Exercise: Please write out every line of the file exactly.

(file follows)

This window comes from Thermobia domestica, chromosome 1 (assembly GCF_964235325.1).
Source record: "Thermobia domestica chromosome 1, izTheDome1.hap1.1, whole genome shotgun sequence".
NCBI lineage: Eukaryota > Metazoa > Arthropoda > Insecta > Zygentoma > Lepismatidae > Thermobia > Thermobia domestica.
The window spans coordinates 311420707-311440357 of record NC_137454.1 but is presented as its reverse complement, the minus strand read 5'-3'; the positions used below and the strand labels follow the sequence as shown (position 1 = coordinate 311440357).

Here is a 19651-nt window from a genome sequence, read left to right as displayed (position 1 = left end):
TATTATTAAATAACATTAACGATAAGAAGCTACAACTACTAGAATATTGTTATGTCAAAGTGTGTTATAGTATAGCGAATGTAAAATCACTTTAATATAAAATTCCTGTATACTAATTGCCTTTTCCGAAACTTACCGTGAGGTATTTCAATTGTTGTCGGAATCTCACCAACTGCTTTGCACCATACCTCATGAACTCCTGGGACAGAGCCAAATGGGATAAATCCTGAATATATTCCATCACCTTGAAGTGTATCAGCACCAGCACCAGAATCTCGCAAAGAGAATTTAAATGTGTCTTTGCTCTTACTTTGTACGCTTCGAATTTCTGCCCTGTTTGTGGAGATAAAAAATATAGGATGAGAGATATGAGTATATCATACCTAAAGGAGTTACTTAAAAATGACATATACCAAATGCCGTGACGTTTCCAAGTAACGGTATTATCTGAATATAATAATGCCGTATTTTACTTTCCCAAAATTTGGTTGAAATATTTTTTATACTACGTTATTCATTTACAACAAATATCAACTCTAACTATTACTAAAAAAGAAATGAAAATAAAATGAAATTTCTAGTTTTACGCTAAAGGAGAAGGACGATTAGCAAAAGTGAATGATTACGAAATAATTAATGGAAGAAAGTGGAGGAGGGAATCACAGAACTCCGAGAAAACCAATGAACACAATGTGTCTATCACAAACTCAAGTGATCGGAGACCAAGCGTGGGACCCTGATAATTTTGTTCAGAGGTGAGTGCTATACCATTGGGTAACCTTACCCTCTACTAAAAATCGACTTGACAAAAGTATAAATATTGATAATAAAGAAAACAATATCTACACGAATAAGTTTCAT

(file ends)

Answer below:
This window comes from Thermobia domestica, chromosome 1 (assembly GCF_964235325.1).
Source record: "Thermobia domestica chromosome 1, izTheDome1.hap1.1, whole genome shotgun sequence".
NCBI lineage: Eukaryota > Metazoa > Arthropoda > Insecta > Zygentoma > Lepismatidae > Thermobia > Thermobia domestica.
The window spans coordinates 311420707-311440357 of record NC_137454.1 but is presented as its reverse complement, the minus strand read 5'-3'; the positions used below and the strand labels follow the sequence as shown (position 1 = coordinate 311440357).

Here is a 19651-nt window from a genome sequence, read left to right as displayed (position 1 = left end):
TATTATTAAATAACATTAACGATAAGAAGCTACAACTACTAGAATATTGTTATGTCAAAGTGTGTTATAGTATAGCGAATGTAAAATCACTTTAATATAAAATTCCTGTATACTAATTGCCTTTTCCGAAACTTACCGTGAGGTATTTCAATTGTTGTCGGAATCTCACCAACTGCTTTGCACCATACCTCATGAACTCCTGGGACAGAGCCAAATGGGATAAATCCTGAATATATTCCATCACCTTGAAGTGTATCAGCACCAGCACCAGAATCTCGCAAAGAGAATTTAAATGTGTCTTTGCTCTTACTTTGTACGCTTCGAATTTCTGCCCTGTTTGTGGAGATAAAAAATATAGGATGAGAGATATGAGTATATCATACCTAAAGGAGTTACTTAAAAATGACATATACCAAATGCCGTGACGTTTCCAAGTAACGGTATTATCTGAATATAATAATGCCGTATTTTACTTTCCCAAAATTTGGTTGAAATATTTTTTATACTACGTTATTCATTTACAACAAATATCAACTCTAACTATTACTAAAAAAGAAATGAAAATAAAATGAAATTTCTAGTTTTACGCTAAAGGAGAAGGACGATTAGCAAAAGTGAATGATTACGAAATAATTAATGGAAGAAAGTGGAGGAGGGAATCACAGAACTCCGAGAAAACCAATGAACACAATGTGTCTATCACAAACTCAAGTGATCGGAGACCAAGCGTGGGACCCTGATAATTTTGTTCAGAGGTGAGTGCTATACCATTGGGTAACCTTACCCTCTACTAAAAATCGACTTGACAAAAGTATAAATATTGATAATAAAGAAAACAATATCTACACGAATAAGTTTCAT